How does the 2 REP (FFL) compare to the British Paras?

Jean d'Épée

I have said it before on here I think....a bit of combat engineering in the mountains. Sounds superb. Oh to be 20 years(30) younger. They look a very good regiment to spend some time in.
I just talked to a CCH who joined in 2000 when it had just formed. He told me that there were a significant amount of deserters in the first 3-4 years because the regiment had just started and was becoming operational. They got posted to the regiment, ramassed to no end, hazed, punished, built a large amount of the base with their hands, and didn’t deploy until 2003 I think to Djibouti. If you joined to become SF from the beginning I think it was a rude shock.
Thing is I think a lot of the slang is not even French, which makes it harder.

Boule de feu “ball of fire” meaning “great/fantastic”
Tu percutes “you crash into” meaning “you are smart/innovative”
Gazé “your dreaming, you’re head is in the air, not concentrating”
Je suis schtaiffe, German for “erect”, meaning “I am drunk”
Tama tama - meals
Finex - fin d’exercise, but you can just use it for anything being finished

Loads of Russian/Slavic words, that was just off the top of my head

In my time (81-86) the only one I remember from the above list is "Schteif" which I understood to be a German slang word for drunk. "Finex" like the English "Endex" in the British Army was also used but not so often out of context. I cannot recall any Slavic-based slang, because although there were quite a few Yugoslavs (of various flavours) and some Poles, there were hardly any men representing nations from the former USSR.

Is "(faire un) banane" = "(to do a) banana , meaning "(to) f@ck up" still used often? As well as "Bananier" = "Banana tree", meaning "someone who f@cks up a lot".

Jean d'Épée

In my time (81-86) the only one I remember from the above list is "Schteif" which I understood to be a German slang word for drunk.
Apparently not to them! I’m not a German speaker so someone else may shed some light on this but a Hungarian ADC I know was telling me a story (he joined in 1993, so this would have been mid-90s) where he dated some German girl and visited her on the beach with her friends, they offered him a drink and after a few he declined saying “je suis schteif”, and of course cue the shocked responses.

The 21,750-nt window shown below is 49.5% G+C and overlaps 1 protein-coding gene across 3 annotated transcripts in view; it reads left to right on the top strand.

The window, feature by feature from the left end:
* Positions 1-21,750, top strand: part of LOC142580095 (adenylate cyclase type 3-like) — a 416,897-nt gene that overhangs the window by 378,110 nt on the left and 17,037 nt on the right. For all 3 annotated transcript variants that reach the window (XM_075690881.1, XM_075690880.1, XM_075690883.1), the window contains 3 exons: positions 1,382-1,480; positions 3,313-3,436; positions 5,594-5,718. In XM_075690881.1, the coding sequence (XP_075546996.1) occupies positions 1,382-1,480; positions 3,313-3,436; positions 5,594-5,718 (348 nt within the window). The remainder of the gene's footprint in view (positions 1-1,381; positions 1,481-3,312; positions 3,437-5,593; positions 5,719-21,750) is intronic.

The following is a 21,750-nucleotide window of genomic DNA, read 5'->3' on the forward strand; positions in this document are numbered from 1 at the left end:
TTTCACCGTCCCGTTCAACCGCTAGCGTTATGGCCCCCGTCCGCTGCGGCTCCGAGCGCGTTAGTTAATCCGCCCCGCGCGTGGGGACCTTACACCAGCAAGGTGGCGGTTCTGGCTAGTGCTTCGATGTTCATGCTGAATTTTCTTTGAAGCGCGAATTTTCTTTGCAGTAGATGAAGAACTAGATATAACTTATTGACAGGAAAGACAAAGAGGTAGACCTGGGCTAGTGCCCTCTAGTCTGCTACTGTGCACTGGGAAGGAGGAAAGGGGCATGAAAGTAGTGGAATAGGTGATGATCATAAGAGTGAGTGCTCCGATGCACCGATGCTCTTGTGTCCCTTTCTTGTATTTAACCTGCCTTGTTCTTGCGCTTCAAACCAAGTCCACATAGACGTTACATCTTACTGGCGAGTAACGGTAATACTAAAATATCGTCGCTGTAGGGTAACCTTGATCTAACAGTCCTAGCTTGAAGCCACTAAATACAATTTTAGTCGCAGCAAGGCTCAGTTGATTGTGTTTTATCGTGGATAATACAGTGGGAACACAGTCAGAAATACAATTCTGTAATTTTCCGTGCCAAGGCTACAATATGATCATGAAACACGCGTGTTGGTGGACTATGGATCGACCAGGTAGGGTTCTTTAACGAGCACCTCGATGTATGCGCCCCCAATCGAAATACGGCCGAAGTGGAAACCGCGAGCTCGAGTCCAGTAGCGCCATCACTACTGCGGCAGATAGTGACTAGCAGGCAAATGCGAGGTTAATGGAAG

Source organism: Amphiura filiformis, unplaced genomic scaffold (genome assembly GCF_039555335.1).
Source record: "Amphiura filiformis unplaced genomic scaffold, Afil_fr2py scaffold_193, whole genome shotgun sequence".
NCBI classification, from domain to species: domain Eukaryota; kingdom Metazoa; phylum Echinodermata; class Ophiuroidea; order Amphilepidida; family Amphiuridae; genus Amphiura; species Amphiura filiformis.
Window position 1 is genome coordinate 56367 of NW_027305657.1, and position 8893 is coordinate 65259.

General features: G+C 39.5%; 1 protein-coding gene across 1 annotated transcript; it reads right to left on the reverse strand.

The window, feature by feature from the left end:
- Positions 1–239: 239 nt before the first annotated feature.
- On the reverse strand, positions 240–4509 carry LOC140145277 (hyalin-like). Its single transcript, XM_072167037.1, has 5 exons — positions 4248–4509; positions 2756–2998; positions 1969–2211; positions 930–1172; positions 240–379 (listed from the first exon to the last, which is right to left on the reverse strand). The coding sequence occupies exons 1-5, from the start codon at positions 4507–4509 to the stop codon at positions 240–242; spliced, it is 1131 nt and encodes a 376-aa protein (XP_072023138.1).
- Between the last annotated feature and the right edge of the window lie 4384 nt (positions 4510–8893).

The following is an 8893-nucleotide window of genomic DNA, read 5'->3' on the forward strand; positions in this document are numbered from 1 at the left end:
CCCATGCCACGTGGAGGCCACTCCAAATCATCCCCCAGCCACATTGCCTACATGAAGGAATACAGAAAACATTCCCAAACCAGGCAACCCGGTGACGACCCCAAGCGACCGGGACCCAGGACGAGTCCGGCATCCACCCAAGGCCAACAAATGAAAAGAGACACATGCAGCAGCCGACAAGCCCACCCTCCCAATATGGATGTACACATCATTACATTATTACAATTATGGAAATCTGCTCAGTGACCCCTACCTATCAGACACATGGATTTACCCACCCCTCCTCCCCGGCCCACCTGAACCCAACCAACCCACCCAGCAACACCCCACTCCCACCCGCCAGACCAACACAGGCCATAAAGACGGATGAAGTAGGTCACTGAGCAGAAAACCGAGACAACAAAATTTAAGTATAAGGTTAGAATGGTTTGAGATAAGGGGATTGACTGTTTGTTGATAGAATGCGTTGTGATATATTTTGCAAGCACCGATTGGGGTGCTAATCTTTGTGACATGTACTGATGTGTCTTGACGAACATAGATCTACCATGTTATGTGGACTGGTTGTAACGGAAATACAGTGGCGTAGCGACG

Is "(faire un) banane" = "(to do a) banana , meaning "(to) f@ck up" still used often? As well as "Bananier" = "Banana tree", meaning "someone who f@cks up a lot".
Of course, this is textbook legion terminology.
Your prize for coming in the top 5 in Castel is not taking the “semaine” (company bureau/organisation duties) when you return to regiment. Was it the same before?
No as I recall people returning from their promotional cadre courses (for "Caporal" and "Sergent") at Castelnaudary were allocated the "Semaine" ("week", i.e. weekly duty) as soon as they had their rank up.

As an explainer all Legion (and I presume French Regular Army but I stand to be corrected on this) sub-units (i.e Companies and Squadrons) have a designated Company Duty Sergeant and Company Duty Corporal who take up residence for a week in a designated office in the Company block and carry out basic Company administration duties under the Company Sergeant Major. They are on call 24/7 and sleep in the block as well.

To our British readers who might be a bit perplexed by the possible frequency of such duty, it should be noted that in the French Army a "Sergent" commands a "Groupe" (UK Section) and there are four of them in a "Section" (UK Platoon) and there are four of them in "Compagnie" (UK - well, if you can't figure that one out .... :) ); so there are at least sixteen "Sergents" in a "Compagnie" with maybe a couple of more such as the Company Office Admin Sgt and possibly the Company Signals Cell Commander (although that is usually a Caporal-Chef) . As for the "Caporaux" there are usually two in each "Groupe" as "Chefs d'Equipe" (UK - team/group/brick leaders). So there are at least thirty-two in a Company with a few more due to their roles as medics, signallers, etc.

For our readers not familiar with the British Army, there are usually only three Corporals plus three Lance-Corporals (one of each per each of the three Section) and one Sergeant per Infantry Platoon with only three Platoons per Company. So there are fewer JNCOs and SNCOs available for duties. Also fewer opportunities for promotion.